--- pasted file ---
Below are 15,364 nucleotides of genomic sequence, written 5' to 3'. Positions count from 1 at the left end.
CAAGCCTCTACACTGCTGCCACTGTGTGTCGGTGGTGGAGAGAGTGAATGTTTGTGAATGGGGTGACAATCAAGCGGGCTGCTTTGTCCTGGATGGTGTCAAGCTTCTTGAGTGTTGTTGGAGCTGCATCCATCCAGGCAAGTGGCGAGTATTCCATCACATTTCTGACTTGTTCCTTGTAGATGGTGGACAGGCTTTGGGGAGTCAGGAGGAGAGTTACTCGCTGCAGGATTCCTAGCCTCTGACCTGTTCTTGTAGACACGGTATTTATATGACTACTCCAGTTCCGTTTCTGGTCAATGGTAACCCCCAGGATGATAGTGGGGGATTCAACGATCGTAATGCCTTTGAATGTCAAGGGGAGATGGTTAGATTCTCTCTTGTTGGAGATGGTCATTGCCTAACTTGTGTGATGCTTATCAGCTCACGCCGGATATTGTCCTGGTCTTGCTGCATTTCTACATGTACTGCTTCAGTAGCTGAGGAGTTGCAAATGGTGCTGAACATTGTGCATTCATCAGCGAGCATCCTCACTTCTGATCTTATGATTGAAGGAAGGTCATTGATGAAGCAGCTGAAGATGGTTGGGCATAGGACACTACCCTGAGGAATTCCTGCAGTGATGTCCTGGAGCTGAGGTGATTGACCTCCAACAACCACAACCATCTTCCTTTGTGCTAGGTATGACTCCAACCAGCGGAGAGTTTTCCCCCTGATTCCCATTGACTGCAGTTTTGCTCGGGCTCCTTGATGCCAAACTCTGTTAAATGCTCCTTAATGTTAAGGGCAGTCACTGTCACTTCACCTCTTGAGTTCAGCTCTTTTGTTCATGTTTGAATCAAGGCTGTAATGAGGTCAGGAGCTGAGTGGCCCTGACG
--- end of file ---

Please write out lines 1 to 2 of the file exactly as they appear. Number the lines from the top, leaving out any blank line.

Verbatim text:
Below are 15,364 nucleotides of genomic sequence, written 5' to 3'. Positions count from 1 at the left end.
CAAGCCTCTACACTGCTGCCACTGTGTGTCGGTGGTGGAGAGAGTGAATGTTTGTGAATGGGGTGACAATCAAGCGGGCTGCTTTGTCCTGGATGGTGTCAAGCTTCTTGAGTGTTGTTGGAGCTGCATCCATCCAGGCAAGTGGCGAGTATTCCATCACATTTCTGACTTGTTCCTTGTAGATGGTGGACAGGCTTTGGGGAGTCAGGAGGAGAGTTACTCGCTGCAGGATTCCTAGCCTCTGACCTGTTCTTGTAGACACGGTATTTATATGACTACTCCAGTTCCGTTTCTGGTCAATGGTAACCCCCAGGATGATAGTGGGGGATTCAACGATCGTAATGCCTTTGAATGTCAAGGGGAGATGGTTAGATTCTCTCTTGTTGGAGATGGTCATTGCCTAACTTGTGTGATGCTTATCAGCTCACGCCGGATATTGTCCTGGTCTTGCTGCATTTCTACATGTACTGCTTCAGTAGCTGAGGAGTTGCAAATGGTGCTGAACATTGTGCATTCATCAGCGAGCATCCTCACTTCTGATCTTATGATTGAAGGAAGGTCATTGATGAAGCAGCTGAAGATGGTTGGGCATAGGACACTACCCTGAGGAATTCCTGCAGTGATGTCCTGGAGCTGAGGTGATTGACCTCCAACAACCACAACCATCTTCCTTTGTGCTAGGTATGACTCCAACCAGCGGAGAGTTTTCCCCCTGATTCCCATTGACTGCAGTTTTGCTCGGGCTCCTTGATGCCAAACTCTGTTAAATGCTCCTTAATGTTAAGGGCAGTCACTGTCACTTCACCTCTTGAGTTCAGCTCTTTTGTTCATGTTTGAATCAAGGCTGTAATGAGGTCAGGAGCTGAGTGGCCCTGACG